Contents

The People We Serve

Marah reaches out to people in need and our aim is to continue this work, providing fellowship to greater numbers and providing support in a non-judgemental, welcoming framework. We work with people on the margins of society; those who are excluded from the everyday, positive experiences of life due to their circumstances, life history and others' perception of them.

The issues presented by our clients include:

  • Homelessness - including street homeless people and those staying with friends
  • 'Sofa-surfing' - sleeping on sofas or floors at several different places
  • Insecure and poor standard accommodation - including Bed and Breakfast
  • Addictions - including drugs, alcohol, gambling
  • People recovering from addiction
  • Mental Health - ranging from depression/anxiety to bipolar disorder
  • Physical health - from people with disabilities to those with long-term medical conditions: e.g. chronic asthma, heart/vascular disease
  • Isolation/loneliness - linked to support needs as above: exclusion from mainstream and lack of confidence

Many people present with a combination of the above issues. Marah's ambition is to build on our service and our ability to have a positive effect on the lives of all who come to us.

Why Marah makes a difference

Marah is proud to have made a difference in the lives of marginalised people. Our experience and knowledge gives us the confidence and drive to extend our support to more people in the community who are in need.

Provision of care and compassion

Marah's success in our current service provision is driven by the commitment of all involved to improve and enrich the lives of all those who access our services. Volunteers, trustees and paid staff work together to ensure an effective delivery of service partnered with a non-judgemental approach. Their dedication is informed by Marah's Christian ethos of care, compassion and acceptance of everyone who comes to us for assistance whatever their circumstances.

Provision of open access

The Drop-in service is an 'open door' which means that people can come and go as they please during opening times and there is no need for an appointment to join us for a meal or to talk to a casework volunteer.

Assistance of broad client group

Alongside the 'open-door' policy is our willingness and ability to work with people with a wide range of support needs. Marah does not have any specific criteria for people to access our services and as a result we tailor our support accordingly, which means some clients will receive intensive long-term advice and support while others will dip in, as and when they need help. The broad range of issues that people present with has been detailed above.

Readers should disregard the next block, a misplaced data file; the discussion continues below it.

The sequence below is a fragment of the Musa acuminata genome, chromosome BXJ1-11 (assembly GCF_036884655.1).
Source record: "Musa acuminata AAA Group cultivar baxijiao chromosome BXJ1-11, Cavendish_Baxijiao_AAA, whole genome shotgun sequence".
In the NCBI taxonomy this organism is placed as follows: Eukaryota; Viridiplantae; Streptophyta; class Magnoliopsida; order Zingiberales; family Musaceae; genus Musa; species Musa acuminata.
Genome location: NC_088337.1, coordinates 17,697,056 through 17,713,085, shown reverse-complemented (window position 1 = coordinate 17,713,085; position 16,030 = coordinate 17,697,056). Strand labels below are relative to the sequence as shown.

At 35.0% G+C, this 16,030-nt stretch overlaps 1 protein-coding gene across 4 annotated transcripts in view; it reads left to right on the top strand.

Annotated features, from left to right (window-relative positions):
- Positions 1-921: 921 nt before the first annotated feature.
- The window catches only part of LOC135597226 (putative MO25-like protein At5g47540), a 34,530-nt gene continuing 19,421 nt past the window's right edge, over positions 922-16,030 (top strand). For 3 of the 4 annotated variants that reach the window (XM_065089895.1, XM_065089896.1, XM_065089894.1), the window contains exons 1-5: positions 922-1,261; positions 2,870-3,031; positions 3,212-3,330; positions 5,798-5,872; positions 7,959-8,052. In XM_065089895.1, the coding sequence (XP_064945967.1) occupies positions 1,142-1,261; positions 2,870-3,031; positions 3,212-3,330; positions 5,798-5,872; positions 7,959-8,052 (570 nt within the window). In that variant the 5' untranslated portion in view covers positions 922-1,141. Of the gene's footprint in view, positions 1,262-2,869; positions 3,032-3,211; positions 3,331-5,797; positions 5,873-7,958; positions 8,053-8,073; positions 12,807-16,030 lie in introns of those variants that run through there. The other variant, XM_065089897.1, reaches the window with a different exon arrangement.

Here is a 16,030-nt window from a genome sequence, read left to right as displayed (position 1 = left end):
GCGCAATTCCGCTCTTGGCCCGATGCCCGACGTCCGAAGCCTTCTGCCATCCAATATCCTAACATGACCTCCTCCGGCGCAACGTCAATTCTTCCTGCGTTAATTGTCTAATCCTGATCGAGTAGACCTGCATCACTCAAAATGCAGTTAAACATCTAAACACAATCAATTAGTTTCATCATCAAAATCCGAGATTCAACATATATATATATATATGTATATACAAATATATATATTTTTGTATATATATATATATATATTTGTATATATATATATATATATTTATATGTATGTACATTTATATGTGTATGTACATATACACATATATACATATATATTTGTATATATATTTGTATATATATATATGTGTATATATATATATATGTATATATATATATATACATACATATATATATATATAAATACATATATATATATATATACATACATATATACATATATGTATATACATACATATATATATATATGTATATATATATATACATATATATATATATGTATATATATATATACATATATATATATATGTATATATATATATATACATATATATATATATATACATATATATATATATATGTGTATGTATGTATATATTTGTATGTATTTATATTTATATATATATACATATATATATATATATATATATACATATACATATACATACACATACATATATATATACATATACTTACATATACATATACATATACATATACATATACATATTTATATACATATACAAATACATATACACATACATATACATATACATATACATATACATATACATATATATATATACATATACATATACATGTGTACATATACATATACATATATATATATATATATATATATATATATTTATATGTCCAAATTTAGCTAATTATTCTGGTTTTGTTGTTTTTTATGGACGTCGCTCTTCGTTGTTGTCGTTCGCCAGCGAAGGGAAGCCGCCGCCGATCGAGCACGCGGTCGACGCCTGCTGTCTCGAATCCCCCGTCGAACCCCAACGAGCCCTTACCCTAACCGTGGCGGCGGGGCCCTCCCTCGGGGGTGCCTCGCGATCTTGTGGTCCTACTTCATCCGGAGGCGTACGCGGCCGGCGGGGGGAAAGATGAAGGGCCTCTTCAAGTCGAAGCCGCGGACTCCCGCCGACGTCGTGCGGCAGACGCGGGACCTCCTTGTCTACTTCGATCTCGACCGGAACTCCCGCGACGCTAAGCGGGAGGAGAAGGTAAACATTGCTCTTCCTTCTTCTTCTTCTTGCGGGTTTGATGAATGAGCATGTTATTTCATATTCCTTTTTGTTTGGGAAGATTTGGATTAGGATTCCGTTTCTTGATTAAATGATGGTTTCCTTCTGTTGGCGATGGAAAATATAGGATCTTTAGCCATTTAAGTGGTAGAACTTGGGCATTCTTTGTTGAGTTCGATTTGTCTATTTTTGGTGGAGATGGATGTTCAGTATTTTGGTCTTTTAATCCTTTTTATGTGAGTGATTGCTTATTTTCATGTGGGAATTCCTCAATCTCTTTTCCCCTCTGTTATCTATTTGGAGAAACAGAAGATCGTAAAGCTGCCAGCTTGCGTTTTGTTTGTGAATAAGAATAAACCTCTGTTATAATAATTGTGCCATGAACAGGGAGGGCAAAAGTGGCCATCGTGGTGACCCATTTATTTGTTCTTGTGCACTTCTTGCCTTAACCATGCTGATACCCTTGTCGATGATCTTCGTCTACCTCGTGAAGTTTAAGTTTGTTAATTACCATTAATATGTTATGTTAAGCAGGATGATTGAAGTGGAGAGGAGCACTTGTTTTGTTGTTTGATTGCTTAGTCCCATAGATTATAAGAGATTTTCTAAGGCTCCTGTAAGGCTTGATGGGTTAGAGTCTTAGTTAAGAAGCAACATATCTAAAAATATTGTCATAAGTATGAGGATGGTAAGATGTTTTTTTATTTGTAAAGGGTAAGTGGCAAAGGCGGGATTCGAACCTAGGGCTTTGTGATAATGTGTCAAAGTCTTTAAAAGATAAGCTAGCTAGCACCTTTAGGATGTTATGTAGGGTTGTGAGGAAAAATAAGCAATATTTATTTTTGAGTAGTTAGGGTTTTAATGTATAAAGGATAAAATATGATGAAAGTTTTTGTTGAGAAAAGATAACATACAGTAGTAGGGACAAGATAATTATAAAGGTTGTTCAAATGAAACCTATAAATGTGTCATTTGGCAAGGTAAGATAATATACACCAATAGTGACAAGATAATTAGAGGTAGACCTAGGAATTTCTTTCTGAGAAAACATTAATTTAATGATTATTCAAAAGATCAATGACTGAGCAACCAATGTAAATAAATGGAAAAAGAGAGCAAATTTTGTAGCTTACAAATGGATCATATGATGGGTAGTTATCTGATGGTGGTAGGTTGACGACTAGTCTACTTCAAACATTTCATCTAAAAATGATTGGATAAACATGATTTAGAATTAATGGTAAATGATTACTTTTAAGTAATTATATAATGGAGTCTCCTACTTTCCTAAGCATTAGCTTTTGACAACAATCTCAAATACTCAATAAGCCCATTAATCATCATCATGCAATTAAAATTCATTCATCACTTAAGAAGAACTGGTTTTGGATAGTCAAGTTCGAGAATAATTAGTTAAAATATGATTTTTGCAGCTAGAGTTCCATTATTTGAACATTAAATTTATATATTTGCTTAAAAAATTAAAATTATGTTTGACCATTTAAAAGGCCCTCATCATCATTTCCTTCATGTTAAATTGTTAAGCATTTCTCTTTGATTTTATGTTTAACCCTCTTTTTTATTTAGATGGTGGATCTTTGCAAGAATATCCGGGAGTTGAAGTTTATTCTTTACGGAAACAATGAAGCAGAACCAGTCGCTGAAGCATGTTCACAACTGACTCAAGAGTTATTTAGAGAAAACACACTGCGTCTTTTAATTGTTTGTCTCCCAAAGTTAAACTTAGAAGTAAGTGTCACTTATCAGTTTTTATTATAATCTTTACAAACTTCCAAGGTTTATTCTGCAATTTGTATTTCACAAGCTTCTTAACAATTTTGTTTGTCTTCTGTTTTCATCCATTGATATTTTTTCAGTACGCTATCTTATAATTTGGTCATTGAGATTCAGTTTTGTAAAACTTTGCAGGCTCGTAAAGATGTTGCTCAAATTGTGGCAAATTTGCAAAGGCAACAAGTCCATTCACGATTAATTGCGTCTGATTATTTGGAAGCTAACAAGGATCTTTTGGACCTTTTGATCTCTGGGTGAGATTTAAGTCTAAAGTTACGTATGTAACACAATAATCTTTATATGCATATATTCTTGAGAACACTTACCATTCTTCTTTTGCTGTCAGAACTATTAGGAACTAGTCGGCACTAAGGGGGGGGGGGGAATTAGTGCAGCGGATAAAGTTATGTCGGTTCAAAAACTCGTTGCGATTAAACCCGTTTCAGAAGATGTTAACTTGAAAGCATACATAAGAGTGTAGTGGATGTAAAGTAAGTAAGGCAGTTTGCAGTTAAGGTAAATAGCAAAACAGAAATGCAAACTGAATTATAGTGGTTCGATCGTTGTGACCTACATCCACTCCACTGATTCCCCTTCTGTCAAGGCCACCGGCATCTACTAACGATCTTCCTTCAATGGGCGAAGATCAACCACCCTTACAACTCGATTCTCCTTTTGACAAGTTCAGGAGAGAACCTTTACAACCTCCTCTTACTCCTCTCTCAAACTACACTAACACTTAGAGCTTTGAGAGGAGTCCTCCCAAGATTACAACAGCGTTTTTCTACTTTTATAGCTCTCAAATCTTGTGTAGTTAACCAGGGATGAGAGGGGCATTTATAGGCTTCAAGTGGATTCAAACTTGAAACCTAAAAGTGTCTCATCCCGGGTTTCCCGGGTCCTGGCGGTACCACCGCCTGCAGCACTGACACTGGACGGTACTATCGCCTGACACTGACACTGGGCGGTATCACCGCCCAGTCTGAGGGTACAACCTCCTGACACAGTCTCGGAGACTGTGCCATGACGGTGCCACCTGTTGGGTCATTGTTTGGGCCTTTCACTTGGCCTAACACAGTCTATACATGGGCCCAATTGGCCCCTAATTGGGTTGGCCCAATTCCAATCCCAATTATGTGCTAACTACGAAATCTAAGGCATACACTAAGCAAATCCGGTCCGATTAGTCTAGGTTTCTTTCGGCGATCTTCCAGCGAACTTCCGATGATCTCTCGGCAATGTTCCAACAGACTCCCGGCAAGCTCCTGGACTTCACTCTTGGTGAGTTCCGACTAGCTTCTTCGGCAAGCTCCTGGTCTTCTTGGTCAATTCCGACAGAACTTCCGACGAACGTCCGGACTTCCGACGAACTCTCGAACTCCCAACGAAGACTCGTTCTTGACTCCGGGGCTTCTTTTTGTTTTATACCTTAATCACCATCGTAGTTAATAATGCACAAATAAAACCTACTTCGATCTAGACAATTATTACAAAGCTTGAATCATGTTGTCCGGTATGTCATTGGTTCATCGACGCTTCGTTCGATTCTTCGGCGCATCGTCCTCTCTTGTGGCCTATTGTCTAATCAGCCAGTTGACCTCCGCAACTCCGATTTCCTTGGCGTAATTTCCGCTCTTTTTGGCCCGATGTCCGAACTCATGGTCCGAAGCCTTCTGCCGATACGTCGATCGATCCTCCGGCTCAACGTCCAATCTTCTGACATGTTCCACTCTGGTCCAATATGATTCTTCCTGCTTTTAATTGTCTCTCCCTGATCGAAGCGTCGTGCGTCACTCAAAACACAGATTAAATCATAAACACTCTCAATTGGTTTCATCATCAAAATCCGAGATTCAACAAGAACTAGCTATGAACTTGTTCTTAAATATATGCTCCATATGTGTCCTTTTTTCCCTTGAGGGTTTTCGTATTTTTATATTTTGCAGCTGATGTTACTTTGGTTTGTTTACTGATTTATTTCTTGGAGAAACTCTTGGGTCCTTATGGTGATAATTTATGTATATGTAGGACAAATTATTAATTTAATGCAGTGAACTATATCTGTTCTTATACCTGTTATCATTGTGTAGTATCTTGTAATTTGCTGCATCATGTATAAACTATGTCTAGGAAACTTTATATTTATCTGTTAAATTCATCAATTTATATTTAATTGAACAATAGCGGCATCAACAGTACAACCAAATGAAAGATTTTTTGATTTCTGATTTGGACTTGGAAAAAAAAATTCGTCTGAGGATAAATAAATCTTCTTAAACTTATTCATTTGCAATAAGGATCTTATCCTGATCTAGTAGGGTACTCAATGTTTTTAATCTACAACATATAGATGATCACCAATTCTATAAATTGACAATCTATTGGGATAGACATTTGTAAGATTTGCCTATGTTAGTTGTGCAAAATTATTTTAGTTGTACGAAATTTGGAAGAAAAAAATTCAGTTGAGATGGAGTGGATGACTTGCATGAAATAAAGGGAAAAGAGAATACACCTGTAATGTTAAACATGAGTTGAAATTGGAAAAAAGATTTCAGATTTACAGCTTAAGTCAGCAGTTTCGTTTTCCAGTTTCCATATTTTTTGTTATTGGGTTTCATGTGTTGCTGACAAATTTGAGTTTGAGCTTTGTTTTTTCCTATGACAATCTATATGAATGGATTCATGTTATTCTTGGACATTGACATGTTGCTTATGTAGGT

Volunteer-led services

Volunteers are key to Marah Trust and the services we provide. Our volunteers have a variety of skills and experience and each one makes a unique contribution. By giving their time, skills and energy for free, they help foster a welcoming feeling of family and community that most of our clients do not have in their daily lives.

Specialist advocacy support

Our advocacy work is provided by volunteers and ranges from assistance with completing forms to accessing treatments for addiction. Marah provides a high level of support when it is needed - e.g. a volunteer will accompany a client to appointments. Our volunteer caseworker will also maintain regular contact with casework clients who are struggling to cope, which gives them the re-assurance and confidence needed for them to resolve their issue.

Homelessness Prevention

For those with some form of accommodation, whether this is a private tenancy, bed and breakfast or council/housing association tenancy, access to our casework support assists in the maintenance of that accommodation. We have helped to resolve welfare benefits problems, such as housing benefit and rent arrears issues, including weekly top-up payments. This work is key to ensuring that people do not become homeless. It must also be noted that the relationships we build with our clients are instrumental in ensuring that people do not fall into a crisis situation that may result in them losing their home. They know they can talk to our caseworker or another volunteer regarding any concern and we can support them to resolve the issue.

History

Marah was founded in August 2001 by a group of six concerned members of Stroud's John Street Baptist Church. Their aim then, as now, was to help the growing numbers of Stroud's men and women who are marginalised by society. When the Drop-in started attendance was around twelve people per session. We now regularly see approximately thirty five people per drop-in session. Marah now has a team of more than forty volunteers with involvement and support coming from most of Stroud's Churches. No apologies are made for Marah being a Christian organisation; on the contrary, Marah is proud that Stroud's Churches are putting aside denominational differences and working together to fill a very apparent gap in our community. It is increasingly recognised that faith groups such as Marah can have a significant positive impact in reducing drug related crime and combating anti social behaviour.


Founder member of Marah, Marjorie Phelps